Saturday, 26 September 2015

Narrative - Kung Fu Panda Review - The Hero's Journey

Fig. 1. Kung Fu Panda poster. 

Kung Fu Panda (2008) directed by Mark Osborne and John Stevenson tells the story of a lazy, kung fu enthusiastic panda named Po who despite being overweight and utterly useless at kung fu finds himself chosen as the Dragon Warrior who is meant to bring peace to the valley.

The beginning of the movie shows Po dreaming about a life in which he is a respected martial arts champion; his dream is quickly interrupted as he is woken up to help his father in the noodle shop. This scene illustrates Po’s dull life to the viewer, he thirsts for a more fulfilling life however he is stuck serving noodle soup to customers.

It is possible that Kung Fu Panda follows Joseph Campbell’s ‘the hero’s journey’ structure, the movie is set up in act one to show Po’s boring normal life and his desire for more. The first stage, the call to adventure is expressed by a poster that explains that it is the day Master Oogway will choose the Dragon Warrior. This causes Po to leave his normal life and head to the ceremony. The refusal of call is expressed as more of an obstacle; Po arrives late so the doors are shut on him, stopping him from being able to get inside. The supernatural aid or meeting the mentor could have two possible branches, for one it could be Master Oogway, as he is the one who chooses Po to be the Dragon Warrior. On the other hand it could be seen as Master Shifu as he is the one who will ultimately train Po.

Fig. 2. The training still.

It could be interpreted that crossing the threshold is Po being brought into the world of martial art experts, perhaps it is his first steps in the sacred hall in which he meets Master Shifu or more likely it is his first look at the training hall. This brings us into act two which leaves Po in the belly of the whale, he is now in a new world filled with characters that are gifted at kung fu and is made to train in front of them as shown in figure 2. This is an uncomfortable situation for our hero who fails miserably; this could potentially be the road of trials as the training exposes Po’s weakness at martial arts. The next stage is meeting the goddess, in this case it could be seen as the furious five as they end up boosting Po’s morale as he has always idolised them, even though they are relatively distant to him. Po’s temptation is food; it is what he uses to escape from the difficult world he is in, this is shown when he eats because he is sad. Although this also becomes his strength as Master Shifu discovers later that he can train Po by using food. Following temptation is atonement with the farther, this happens when Master Shifu accepts Po as the Dragon Warrior and takes on the challenge of training him. It could be that the moment of apotheosis is when Master Shifu is visually put on a pedestal and exclaims he will make Po into the Dragon Warrior. However it also can potentially be expressed in the scene, in which Po beats Master Shifu in training and gets the last dumpling, he refuses to eat the dumpling and the whole scene shows a huge transformation in Po. The ultimate boon is evidentially Po becoming the Dragon Warrior and learning kung fu. Following this is the refusal of return, this is when Po refuses to evacuate the village with his father and go back to his normal life, instead he chooses to go back to help Master Shifu fight Tai Lung.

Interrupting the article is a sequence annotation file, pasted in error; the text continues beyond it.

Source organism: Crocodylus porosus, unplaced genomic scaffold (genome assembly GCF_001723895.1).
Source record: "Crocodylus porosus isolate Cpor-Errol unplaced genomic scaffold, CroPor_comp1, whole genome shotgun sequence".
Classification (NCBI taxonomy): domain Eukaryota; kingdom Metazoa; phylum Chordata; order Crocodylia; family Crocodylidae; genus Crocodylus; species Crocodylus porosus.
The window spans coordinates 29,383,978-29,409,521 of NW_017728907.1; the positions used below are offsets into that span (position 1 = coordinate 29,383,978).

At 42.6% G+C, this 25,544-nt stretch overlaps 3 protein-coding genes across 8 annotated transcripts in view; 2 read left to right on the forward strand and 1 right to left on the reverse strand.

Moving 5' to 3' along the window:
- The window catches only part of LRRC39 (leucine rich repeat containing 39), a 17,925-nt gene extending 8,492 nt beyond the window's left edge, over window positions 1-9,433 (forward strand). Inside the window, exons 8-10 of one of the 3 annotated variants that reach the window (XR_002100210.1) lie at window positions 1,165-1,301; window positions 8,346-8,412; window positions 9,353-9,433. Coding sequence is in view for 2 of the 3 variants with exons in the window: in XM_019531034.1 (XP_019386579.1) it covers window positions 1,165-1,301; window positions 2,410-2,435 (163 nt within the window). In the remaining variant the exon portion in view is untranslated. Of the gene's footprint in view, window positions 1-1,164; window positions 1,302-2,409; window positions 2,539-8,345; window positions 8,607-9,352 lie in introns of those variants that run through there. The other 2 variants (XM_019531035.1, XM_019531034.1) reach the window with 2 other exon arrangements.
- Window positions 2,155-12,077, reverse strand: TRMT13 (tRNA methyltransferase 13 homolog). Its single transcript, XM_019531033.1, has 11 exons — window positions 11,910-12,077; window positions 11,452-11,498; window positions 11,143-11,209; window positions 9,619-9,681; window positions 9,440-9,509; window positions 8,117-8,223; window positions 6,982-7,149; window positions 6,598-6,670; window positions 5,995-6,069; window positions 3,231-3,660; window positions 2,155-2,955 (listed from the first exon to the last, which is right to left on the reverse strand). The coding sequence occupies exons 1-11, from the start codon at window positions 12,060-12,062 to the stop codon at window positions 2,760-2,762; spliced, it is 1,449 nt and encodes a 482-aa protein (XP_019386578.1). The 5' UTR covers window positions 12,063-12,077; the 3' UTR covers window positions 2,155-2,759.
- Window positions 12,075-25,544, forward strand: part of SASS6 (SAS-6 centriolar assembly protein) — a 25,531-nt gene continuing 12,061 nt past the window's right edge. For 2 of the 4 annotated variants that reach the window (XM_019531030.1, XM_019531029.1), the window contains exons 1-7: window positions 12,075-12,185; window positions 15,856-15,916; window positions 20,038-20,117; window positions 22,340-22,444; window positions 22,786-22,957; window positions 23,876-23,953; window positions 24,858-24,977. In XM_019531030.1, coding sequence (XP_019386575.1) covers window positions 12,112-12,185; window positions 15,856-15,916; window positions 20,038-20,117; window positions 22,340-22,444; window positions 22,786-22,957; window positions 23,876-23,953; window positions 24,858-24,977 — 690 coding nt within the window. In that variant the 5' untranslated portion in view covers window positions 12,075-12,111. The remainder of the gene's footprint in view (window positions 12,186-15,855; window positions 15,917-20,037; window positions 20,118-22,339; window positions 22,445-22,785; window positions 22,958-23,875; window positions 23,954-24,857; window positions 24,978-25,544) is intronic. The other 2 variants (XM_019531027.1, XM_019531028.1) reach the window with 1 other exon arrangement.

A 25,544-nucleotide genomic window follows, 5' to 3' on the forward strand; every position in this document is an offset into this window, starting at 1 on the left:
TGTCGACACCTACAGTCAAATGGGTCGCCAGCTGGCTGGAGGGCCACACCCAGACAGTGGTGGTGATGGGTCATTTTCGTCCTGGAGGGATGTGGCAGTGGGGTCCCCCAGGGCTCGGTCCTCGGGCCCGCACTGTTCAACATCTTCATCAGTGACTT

Fig. 3. Beating Tai Lung still.

Act three is the stage for the magic flight; this is when Po fights Tai Lung to save Master Shifu and the valley. During the battle Po is knocked to the ground by Tai Lung and momentarily stunned, this allows Tai Lung to read the dragon scroll. It is possible that the rescue from without in this case is the dragon scroll, as it is a blank scroll that Po understands due to his father’s words. It could also potentially be his fat, as it saves him from being injured by Tai Lung. Po goes on to defeat Tai Lung which demonstrated crossing the return threshold; he is then accepted by the furious five and the villagers. This makes Po the master of two worlds as he is now respected as the Dragon Warrior and accepted by his father. The whole journey transforms Po into a better overall character; he masters kung fu and finishes the final step which is the freedom to live.

To conclude, Kung Fu Panda does seem to follow the structure of the hero’s journey, some of the stages may be a little hard to read however it appears that they can all be interpreted throughout the film. The movie has a positive message to display which is that everyone is special if they just be themselves; the hero’s journey makes that message easy to read and an enjoyment to watch.

Illustration List:
Osbourne, M & Stevenson, J. (2008). Figure 1. Kung Fu Panda poster. (Accessed 26/09/2015)

Osbourne, M & Stevenson, J. (2008). Figure 3. Beating Tai Lung still. (Accessed 26/09/2015)


  1. Nice review and nice to read your take on the steps. The only thing I would add in future reviews (structurally) is to give the film, directors, or stars a link to other work (context)...for example, saying at the start that the the film is "made by Dreamworks who have also made...etc" or "The director's other works include" - This gives the film a bit more context initially and you may discover running themes that become relevant later in your review.

    1. Thank you, I shall keep that in mind for the future reviews, I appreciate the feedback.